Conversely, those considered not quite ready can learn about why they might not want to pull the plug on their NCAA career prematurely.
“We're going to wait and see what the level of interest and opportunity there is for each of them at the MLS level,” University of Maryland head coach Sasho Cirovski told MLSsoccer.com in a recent discussion about this topic. “If there's a team that feels that they're ready to commit to one of our players, and there's a great chance of getting a contract, then it's probably a good chance that they'll skip the senior season and go into training camp whenever MLS starts.”
This may well become the norm. There’s a real possibility men’s NCAA Division I soccer will adopt a two-semester spring/fall season at some point, with a Cirovski-led coalition advancing a proposal dubbed the “21st Century Model” that was set for a key NCAA vote in April only to be tabled due to the pandemic.
“The dialogue has been really good recently with MLS in trying to come up with different solutions, especially as we hopefully get into the 21st Century Model and we're going to be dealing with this situation on a more regular basis,” Cirovski said. “We're working hard on trying to find a pathway to MLS through the college game that is a win-win for everybody. Now we’ve sort of had to jump-start the conversation of how we're going to handle that with us having a spring season.”
A three-time NCAA national championship winner and respected developer of future pros, Cirovski and his fellow college coaches are working with their players to chart a course through the current situation, from helping foreign players navigate the student visa process to finding ways for December graduates to remain eligible for the spring campaign.
“Also, these kids have not played for almost 16 months in a real game, and MLS has not been able to track them or see them,” he noted. “So in some cases I can see a situation where MLS drafts a kid and then they want to monitor them in the college season, and then as soon as the season finishes, join their respective MLS or their reserve/USL squad immediately. So I think that you're going to see a wide array of decisions being made.”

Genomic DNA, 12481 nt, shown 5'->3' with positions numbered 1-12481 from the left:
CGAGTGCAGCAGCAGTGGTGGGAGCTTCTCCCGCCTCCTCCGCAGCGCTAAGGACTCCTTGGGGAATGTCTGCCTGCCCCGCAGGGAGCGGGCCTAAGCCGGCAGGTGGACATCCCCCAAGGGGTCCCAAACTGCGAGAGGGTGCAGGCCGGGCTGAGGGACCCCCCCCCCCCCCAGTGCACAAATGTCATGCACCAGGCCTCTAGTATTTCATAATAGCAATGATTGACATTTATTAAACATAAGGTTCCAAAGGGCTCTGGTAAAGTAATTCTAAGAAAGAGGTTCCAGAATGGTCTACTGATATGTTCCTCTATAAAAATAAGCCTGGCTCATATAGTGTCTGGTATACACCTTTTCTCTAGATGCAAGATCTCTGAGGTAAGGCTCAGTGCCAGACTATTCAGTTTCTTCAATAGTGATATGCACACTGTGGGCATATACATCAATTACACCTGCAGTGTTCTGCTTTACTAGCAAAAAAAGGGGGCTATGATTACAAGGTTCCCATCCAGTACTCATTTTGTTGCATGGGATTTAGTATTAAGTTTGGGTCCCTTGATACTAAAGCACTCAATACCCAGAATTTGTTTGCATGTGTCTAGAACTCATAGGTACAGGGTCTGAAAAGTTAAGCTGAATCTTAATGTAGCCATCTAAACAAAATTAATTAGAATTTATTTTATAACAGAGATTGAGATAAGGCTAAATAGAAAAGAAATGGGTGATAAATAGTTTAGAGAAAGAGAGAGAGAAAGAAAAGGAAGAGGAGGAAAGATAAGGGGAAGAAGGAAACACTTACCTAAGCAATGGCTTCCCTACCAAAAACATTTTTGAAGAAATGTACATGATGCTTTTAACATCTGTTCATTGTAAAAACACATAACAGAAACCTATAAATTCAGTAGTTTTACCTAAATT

MLS technical staffs’ priority is not only identifying potential contributors in the college game, but maximizing their growth at every phase in their progression up the proverbial pyramid so that they’re as complete as possible when they get their chance to join a first-team environment.
If you’re drafted by a team in January, you may have a matter of days to learn about that team and its plans for you, and whether you’re ready to put what’s left of your college coursework on hold in order to leap into the pro crucible and try to earn a roster spot. The goal is to make that a less daunting situation for the individuals and their families, and that’s helped by the growth of stronger developmental infrastructure (think bigger rosters, loan stints, USL second teams, better training facilities and possibly a new reserve league) across MLS.
“There is flexibility there,” said Smith. “There's a lot of different options, and ultimately if you take a very holistic approach to it I think you can always put in place the right developmental pathway so that they're going to be in an environment where they can reach their maximum potential.”
Since different players mature along different timelines, and there won’t be professional youth academies covering every nook and cranny of this enormous continent anytime soon, reports of the SuperDraft’s death may prove greatly exaggerated.
“There's players in that system,” said Bliss. “And you’ve just got to be willing to be patient and dig around a little bit.”